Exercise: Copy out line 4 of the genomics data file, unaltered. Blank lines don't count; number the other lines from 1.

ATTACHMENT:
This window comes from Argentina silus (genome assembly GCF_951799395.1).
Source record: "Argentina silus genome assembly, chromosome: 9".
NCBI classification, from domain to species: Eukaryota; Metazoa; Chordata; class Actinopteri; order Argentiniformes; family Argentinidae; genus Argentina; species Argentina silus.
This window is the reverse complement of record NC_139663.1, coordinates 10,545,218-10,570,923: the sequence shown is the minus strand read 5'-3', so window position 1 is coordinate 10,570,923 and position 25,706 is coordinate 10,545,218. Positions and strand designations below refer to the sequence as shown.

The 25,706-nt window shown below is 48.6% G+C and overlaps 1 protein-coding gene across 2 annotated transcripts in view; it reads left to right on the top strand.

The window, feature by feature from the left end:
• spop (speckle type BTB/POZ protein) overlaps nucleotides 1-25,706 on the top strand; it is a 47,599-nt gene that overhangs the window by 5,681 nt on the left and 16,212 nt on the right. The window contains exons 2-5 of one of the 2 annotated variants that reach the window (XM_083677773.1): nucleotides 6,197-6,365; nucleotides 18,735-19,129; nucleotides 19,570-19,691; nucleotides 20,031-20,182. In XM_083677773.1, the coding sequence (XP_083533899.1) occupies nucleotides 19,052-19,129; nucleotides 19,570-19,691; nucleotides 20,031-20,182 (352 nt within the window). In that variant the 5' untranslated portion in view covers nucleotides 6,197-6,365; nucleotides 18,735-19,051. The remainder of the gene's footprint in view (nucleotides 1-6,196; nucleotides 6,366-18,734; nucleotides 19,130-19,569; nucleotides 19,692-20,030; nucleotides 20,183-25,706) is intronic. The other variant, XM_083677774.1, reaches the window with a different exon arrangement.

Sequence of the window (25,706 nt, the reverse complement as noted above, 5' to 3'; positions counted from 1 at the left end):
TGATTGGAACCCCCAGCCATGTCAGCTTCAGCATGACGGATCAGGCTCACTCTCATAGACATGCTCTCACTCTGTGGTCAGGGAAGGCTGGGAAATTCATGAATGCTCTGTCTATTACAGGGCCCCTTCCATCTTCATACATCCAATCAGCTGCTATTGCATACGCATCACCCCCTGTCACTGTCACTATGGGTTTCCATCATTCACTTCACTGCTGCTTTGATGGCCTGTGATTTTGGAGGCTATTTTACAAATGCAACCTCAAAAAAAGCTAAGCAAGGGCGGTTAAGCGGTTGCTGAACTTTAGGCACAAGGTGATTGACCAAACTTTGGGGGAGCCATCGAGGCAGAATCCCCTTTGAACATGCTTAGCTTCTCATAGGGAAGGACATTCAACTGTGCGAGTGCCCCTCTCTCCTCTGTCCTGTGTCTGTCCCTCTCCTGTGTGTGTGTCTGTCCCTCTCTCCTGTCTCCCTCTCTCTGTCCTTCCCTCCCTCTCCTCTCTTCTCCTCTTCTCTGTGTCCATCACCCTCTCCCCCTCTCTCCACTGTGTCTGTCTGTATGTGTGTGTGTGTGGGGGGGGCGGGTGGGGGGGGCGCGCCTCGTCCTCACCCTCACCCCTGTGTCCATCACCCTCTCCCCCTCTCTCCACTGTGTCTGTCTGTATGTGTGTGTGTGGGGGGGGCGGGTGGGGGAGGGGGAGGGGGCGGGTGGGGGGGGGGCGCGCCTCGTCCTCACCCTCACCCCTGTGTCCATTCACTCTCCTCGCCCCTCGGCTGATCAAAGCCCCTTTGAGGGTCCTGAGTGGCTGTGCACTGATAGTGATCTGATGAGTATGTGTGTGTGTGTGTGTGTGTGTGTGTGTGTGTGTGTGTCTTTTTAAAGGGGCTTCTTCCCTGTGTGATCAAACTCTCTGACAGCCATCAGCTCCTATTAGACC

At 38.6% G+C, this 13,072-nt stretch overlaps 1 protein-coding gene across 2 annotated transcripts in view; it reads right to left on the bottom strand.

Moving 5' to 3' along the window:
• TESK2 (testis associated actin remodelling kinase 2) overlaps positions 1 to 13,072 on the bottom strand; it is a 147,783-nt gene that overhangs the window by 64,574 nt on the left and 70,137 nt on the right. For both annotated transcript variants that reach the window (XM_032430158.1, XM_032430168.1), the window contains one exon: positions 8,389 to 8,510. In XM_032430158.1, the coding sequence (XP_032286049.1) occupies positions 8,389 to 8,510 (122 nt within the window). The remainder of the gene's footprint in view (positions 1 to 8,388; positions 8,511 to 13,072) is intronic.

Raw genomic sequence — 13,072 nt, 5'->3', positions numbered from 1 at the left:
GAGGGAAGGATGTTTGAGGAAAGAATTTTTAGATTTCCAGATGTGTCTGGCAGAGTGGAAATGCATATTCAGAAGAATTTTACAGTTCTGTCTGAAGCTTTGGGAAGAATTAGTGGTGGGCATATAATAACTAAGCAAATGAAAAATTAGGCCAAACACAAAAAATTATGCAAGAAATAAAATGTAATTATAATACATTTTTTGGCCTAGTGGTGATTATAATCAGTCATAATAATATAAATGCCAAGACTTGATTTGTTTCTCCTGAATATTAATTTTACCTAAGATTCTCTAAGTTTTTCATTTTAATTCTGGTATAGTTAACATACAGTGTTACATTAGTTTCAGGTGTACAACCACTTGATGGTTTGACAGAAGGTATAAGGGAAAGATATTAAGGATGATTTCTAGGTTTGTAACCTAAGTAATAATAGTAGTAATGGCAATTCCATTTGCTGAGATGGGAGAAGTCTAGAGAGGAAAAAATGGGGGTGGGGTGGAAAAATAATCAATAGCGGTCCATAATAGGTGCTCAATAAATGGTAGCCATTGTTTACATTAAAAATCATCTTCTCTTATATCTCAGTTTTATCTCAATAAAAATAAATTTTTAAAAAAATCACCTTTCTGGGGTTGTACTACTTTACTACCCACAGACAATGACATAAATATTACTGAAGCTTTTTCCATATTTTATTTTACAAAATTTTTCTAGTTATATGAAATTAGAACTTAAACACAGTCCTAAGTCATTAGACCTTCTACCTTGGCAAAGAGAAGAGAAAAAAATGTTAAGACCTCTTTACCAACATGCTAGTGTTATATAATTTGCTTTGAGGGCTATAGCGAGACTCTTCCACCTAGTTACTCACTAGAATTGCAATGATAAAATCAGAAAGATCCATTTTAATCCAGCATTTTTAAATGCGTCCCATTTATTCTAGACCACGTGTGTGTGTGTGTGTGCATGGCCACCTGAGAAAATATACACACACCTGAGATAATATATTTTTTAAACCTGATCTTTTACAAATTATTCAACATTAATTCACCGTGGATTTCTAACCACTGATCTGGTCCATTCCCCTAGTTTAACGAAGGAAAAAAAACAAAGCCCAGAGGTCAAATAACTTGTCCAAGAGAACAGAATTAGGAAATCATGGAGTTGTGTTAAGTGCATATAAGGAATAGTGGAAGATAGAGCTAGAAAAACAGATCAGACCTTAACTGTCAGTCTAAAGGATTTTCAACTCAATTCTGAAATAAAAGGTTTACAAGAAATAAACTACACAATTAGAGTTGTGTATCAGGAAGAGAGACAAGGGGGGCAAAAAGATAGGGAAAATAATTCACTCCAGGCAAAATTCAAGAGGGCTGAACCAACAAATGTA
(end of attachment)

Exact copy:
This window is the reverse complement of record NC_139663.1, coordinates 10,545,218-10,570,923: the sequence shown is the minus strand read 5'-3', so window position 1 is coordinate 10,570,923 and position 25,706 is coordinate 10,545,218. Positions and strand designations below refer to the sequence as shown.